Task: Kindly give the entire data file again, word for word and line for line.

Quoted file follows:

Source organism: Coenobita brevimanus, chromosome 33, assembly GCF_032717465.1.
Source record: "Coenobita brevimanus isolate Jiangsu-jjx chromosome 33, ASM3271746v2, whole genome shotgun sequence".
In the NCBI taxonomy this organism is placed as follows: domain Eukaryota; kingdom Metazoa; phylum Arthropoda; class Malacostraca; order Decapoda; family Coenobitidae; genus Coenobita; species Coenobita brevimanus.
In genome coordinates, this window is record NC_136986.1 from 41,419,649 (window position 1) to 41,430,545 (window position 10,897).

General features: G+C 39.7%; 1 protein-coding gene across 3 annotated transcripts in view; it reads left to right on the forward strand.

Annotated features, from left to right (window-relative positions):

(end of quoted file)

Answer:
Source organism: Coenobita brevimanus, chromosome 33, assembly GCF_032717465.1.
Source record: "Coenobita brevimanus isolate Jiangsu-jjx chromosome 33, ASM3271746v2, whole genome shotgun sequence".
In the NCBI taxonomy this organism is placed as follows: domain Eukaryota; kingdom Metazoa; phylum Arthropoda; class Malacostraca; order Decapoda; family Coenobitidae; genus Coenobita; species Coenobita brevimanus.
In genome coordinates, this window is record NC_136986.1 from 41,419,649 (window position 1) to 41,430,545 (window position 10,897).

General features: G+C 39.7%; 1 protein-coding gene across 3 annotated transcripts in view; it reads left to right on the forward strand.

Annotated features, from left to right (window-relative positions):